In essence, associating Eliade’s mature work with some kind of lingering fascism gives McCutcheon and others a powerful lever to use against someone whom they think is studying religion the “wrong” way, a way that is “ahistoric, apolitical, fetishized, and sacrosanct.” There is no Sacred! Another scholar of similar bent wrote a blog post titled “Urinal Talk at the AAR,” where he sneered at some of the New Testament scholars who make up a big bloc of the American Academy of Religion’s membership:

After a session today I raced to the bathroom to relieve my bladder and overheard a group of individuals coming from another session declaring the following: “Wow; that was so wonderful” “Best session ever!”  “That was incredible!”

Then, most importantly, “You know, that wasn’t even the AAR—that was church!”

And we wonder why others are suspicious that the academic study of religion is actually religious in nature.

In conclusion, whether or not any members of the alt-right “have links” to Eliade is not the the long-term problem.9)Whatever it is today, the factious and fissiparous alt-right will probably morph into something else. The problem is an ongoing split in the study of religion, between those who might accept a religious or spiritual claim—even while “bracketing it out” of their scholarly work—and those who reject anything transcental and question whether there even is anything called “religiion” once you shine a light on it.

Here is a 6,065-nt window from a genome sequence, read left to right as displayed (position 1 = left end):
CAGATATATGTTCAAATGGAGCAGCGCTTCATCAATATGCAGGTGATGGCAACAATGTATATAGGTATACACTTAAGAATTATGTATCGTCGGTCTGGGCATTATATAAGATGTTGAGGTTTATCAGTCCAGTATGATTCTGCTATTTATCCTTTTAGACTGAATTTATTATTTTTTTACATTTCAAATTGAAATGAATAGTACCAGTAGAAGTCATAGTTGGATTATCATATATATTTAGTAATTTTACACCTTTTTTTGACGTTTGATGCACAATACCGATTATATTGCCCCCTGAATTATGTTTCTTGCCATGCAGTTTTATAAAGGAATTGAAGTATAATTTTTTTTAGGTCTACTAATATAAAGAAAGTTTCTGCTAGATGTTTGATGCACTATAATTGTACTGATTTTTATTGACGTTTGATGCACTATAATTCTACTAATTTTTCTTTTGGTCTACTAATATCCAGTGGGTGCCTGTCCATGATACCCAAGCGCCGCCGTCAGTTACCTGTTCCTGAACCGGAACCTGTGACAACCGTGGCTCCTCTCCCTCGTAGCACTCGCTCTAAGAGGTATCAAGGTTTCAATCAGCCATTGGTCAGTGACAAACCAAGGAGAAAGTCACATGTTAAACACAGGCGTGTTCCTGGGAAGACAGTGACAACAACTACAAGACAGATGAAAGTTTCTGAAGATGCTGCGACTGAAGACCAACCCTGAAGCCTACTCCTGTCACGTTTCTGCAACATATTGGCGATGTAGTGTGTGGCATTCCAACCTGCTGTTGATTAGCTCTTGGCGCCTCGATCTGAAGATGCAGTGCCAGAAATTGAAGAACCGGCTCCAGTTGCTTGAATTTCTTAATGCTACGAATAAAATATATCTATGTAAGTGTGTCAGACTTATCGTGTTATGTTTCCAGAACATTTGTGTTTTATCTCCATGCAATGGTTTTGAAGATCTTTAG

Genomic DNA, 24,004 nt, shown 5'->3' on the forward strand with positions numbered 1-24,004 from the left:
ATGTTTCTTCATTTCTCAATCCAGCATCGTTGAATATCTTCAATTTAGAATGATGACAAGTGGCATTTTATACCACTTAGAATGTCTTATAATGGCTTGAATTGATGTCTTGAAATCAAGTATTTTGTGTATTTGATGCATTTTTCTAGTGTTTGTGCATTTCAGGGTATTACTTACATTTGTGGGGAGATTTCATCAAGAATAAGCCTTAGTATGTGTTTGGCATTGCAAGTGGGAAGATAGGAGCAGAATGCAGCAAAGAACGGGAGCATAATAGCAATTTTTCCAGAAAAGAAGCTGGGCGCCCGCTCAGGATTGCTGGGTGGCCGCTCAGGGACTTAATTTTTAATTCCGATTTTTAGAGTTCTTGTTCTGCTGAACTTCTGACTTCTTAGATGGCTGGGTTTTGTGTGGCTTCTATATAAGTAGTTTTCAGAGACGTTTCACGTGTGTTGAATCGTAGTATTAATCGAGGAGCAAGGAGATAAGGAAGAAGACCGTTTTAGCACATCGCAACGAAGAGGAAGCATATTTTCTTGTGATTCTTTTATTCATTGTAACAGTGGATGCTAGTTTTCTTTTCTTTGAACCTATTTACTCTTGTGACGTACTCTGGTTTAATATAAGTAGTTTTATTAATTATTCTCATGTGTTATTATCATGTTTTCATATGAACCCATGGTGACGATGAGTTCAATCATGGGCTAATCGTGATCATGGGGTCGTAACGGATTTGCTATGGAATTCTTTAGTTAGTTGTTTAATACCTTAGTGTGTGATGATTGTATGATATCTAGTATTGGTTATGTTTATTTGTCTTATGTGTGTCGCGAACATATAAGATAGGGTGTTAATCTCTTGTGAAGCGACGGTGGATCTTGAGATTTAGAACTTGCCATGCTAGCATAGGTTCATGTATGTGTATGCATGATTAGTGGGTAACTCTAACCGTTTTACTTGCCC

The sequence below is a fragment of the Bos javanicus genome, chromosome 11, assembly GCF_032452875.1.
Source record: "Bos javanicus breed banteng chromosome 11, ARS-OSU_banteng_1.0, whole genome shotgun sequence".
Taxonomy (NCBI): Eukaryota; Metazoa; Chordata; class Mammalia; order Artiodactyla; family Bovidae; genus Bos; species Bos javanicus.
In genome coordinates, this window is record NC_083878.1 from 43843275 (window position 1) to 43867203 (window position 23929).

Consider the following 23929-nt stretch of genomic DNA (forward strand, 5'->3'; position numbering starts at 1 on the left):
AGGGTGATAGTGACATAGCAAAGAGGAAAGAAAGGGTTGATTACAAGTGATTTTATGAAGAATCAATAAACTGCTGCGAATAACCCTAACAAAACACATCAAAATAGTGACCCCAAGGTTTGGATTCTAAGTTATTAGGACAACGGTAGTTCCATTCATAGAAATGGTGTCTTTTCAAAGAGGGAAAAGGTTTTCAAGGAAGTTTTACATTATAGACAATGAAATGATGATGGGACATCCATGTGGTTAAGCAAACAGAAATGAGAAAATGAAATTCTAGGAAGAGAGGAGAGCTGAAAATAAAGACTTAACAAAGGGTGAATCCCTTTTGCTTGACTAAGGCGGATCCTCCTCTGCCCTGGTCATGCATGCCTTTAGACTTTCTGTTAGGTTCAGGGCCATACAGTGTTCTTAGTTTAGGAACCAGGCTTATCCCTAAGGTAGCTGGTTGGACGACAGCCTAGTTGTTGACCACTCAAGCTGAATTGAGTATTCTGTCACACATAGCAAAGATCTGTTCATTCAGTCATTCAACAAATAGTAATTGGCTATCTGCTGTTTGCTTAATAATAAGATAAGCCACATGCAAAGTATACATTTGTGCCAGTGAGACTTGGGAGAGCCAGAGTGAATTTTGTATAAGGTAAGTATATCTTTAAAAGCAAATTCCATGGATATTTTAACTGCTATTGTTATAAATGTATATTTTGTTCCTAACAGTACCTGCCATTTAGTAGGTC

For his voume of work and subsequent effect on scholarship, Eliade remains a major figure. But to the materialists, his view of life as containing spiritual seeking is suspect in and of itself. (Apparently, only fascists go on spiritual quests.) He is a big boulder in the road, and to clear the road for the progress of materialism, any tool will do.

Yet for writers like Amanda Yates Garcia, he remains an authority, one of few scholars of religion who is known outside the academy.

Notes   [ + ]

1. I got to hear him only once, however, and he was quite frail then, with only a year or so to live.